In December 1968, the NCPC released a study showing that construction of the bridge and highways would flood downtown D.C. with so many cars that gridlock would occur. The NCPC voted to remove the Three Sisters Bridge from its regional transportation plan, the D.C. city commission voted to accept the revised NCPC plan days later, and in January 1969 the outgoing Johnson administration deleted plans for the bridge from its highway plan.
Richard M. Nixon was elected president of the United States in November 1968 and took office in January 1969. Nixon was not a supporter of the Washington Metro, and his Secretary of Transportation, John A. Volpe, strongly supported highway construction. But Nixon was committed to D.C. self-government, was alarmed at the city's existing traffic jams (which Metro would help alleviate), and feared that bridge and highway construction would spark rioting by African Americans.But Natcher pledged to delete all funding for Metro if the Three Sisters Bridge was not built. Under pressure from Natcher, the D.C. city council voted on August 9, 1969, to approve the bridge. Four days later, the Federal Highway Administration (FHWA) restored the bridge to its planning documents. Construction contracts for the bridge were awarded on September 17. Opponents of the bridge unsuccessfully filed suit in U.S. District Court to stop construction,
The re-approval of the Three Sisters Bridge led to extensive civil disobedience. Protesters attempted to occupy the Three Sisters islets to prevent construction, and numerous rallies (some with as many as 500 people) were held at the likely construction site to protest the decision.Bridge foes and the city sponsored an unofficial referendum on the project, which was placed on the November 4, 1969, general election ballot. The bridge was opposed by 85 percent of voters in the city. The day before the election, construction trailers at the construction site were firebombed.
Public protests accomplished little, however.[ citation needed ] The mayor and city council had no real power to stop the bridge, and Natcher and Kluczynski refused to yield.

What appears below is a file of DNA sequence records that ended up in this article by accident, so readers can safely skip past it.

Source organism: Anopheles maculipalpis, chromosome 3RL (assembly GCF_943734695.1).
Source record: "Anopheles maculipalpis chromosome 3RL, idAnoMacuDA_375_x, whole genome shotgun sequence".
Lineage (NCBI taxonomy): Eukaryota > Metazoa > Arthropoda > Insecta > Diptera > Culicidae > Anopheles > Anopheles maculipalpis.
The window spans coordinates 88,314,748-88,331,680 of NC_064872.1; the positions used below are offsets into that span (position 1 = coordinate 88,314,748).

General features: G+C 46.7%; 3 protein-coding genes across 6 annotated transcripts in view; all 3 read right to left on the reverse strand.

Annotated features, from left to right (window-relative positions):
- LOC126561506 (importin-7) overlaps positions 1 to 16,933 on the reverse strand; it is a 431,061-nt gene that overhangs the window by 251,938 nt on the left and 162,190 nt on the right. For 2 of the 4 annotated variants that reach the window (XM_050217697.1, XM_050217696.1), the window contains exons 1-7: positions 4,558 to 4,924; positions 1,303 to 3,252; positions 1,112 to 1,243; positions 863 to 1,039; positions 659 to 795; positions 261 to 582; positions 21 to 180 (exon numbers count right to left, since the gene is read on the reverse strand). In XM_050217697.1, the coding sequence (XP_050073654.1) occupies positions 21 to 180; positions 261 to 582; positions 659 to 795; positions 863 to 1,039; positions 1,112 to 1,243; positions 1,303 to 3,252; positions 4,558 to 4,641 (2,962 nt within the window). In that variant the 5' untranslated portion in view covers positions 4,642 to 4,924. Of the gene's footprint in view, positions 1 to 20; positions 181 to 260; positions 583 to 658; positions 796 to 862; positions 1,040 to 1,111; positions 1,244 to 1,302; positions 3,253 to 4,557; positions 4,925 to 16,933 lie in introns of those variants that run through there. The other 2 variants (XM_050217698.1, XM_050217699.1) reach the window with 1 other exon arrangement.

The Three Sisters Bridge and Inner Loop protests, however, led to the creation and revitalization of numerous neighborhood citizens' groups throughout the city, and these groups undertook several legal challenges to the bridge. Among the first filed in 1969 was a lawsuit which alleged that the Three Sisters Bridge had been sited and designed without following legal requirements for public involvement. On January 12, 1970, however, Judge John J. Sirica of the United States District Court for the District of Columbia ruled that the Federal-Aid Highway Act of 1968 suspended these federal laws when it came to the Three Sisters Bridge.On February 25, 1970, 10 environmental and conservationist groups sued to stop the bridge for violating federal environmental laws.
However, on April 7, a three-judge panel of the United States Court of Appeals for the District of Columbia Circuit ruled that the Federal-Aid Highway Act of 1968 did not free FWHA from holding a design hearing on the Three Sisters Bridge. The court of appeals remanded the case back to Judge Sirica, ordering him to enjoin further construction on the bridge.Sirica declined to do so (as a second trial was due to begin in June on a separate issue), but on August 3, 1970, ordered the foot-dragging city to hold the design hearing.